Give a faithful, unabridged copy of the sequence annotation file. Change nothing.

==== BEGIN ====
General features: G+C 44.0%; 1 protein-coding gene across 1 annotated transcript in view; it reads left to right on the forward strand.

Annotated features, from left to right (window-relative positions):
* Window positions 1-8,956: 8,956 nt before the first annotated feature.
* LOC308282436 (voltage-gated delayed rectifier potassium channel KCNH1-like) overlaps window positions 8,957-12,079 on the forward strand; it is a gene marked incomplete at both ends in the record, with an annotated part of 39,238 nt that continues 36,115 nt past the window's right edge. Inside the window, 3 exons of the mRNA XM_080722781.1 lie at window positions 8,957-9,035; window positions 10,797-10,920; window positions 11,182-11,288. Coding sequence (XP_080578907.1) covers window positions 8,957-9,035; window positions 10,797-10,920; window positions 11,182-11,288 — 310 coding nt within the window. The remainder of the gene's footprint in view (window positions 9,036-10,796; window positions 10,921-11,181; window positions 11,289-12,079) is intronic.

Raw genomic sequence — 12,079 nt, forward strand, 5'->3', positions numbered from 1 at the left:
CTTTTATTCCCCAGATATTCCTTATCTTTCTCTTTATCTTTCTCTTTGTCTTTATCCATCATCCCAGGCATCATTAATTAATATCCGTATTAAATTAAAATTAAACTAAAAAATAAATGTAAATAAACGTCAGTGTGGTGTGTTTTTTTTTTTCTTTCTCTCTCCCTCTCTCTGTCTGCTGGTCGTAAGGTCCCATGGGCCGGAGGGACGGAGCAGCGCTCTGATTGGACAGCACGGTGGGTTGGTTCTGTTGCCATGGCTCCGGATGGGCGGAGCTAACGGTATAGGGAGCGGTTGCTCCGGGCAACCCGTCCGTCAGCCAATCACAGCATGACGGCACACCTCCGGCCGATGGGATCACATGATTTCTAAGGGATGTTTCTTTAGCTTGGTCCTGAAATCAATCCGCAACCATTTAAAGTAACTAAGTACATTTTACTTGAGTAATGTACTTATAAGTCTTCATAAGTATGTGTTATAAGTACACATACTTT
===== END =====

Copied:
General features: G+C 44.0%; 1 protein-coding gene across 1 annotated transcript in view; it reads left to right on the forward strand.

Annotated features, from left to right (window-relative positions):
* Window positions 1-8,956: 8,956 nt before the first annotated feature.
* LOC308282436 (voltage-gated delayed rectifier potassium channel KCNH1-like) overlaps window positions 8,957-12,079 on the forward strand; it is a gene marked incomplete at both ends in the record, with an annotated part of 39,238 nt that continues 36,115 nt past the window's right edge. Inside the window, 3 exons of the mRNA XM_080722781.1 lie at window positions 8,957-9,035; window positions 10,797-10,920; window positions 11,182-11,288. Coding sequence (XP_080578907.1) covers window positions 8,957-9,035; window positions 10,797-10,920; window positions 11,182-11,288 — 310 coding nt within the window. The remainder of the gene's footprint in view (window positions 9,036-10,796; window positions 10,921-11,181; window positions 11,289-12,079) is intronic.

Raw genomic sequence — 12,079 nt, forward strand, 5'->3', positions numbered from 1 at the left:
CTTTTATTCCCCAGATATTCCTTATCTTTCTCTTTATCTTTCTCTTTGTCTTTATCCATCATCCCAGGCATCATTAATTAATATCCGTATTAAATTAAAATTAAACTAAAAAATAAATGTAAATAAACGTCAGTGTGGTGTGTTTTTTTTTTTCTTTCTCTCTCCCTCTCTCTGTCTGCTGGTCGTAAGGTCCCATGGGCCGGAGGGACGGAGCAGCGCTCTGATTGGACAGCACGGTGGGTTGGTTCTGTTGCCATGGCTCCGGATGGGCGGAGCTAACGGTATAGGGAGCGGTTGCTCCGGGCAACCCGTCCGTCAGCCAATCACAGCATGACGGCACACCTCCGGCCGATGGGATCACATGATTTCTAAGGGATGTTTCTTTAGCTTGGTCCTGAAATCAATCCGCAACCATTTAAAGTAACTAAGTACATTTTACTTGAGTAATGTACTTATAAGTCTTCATAAGTATGTGTTATAAGTACACATACTTT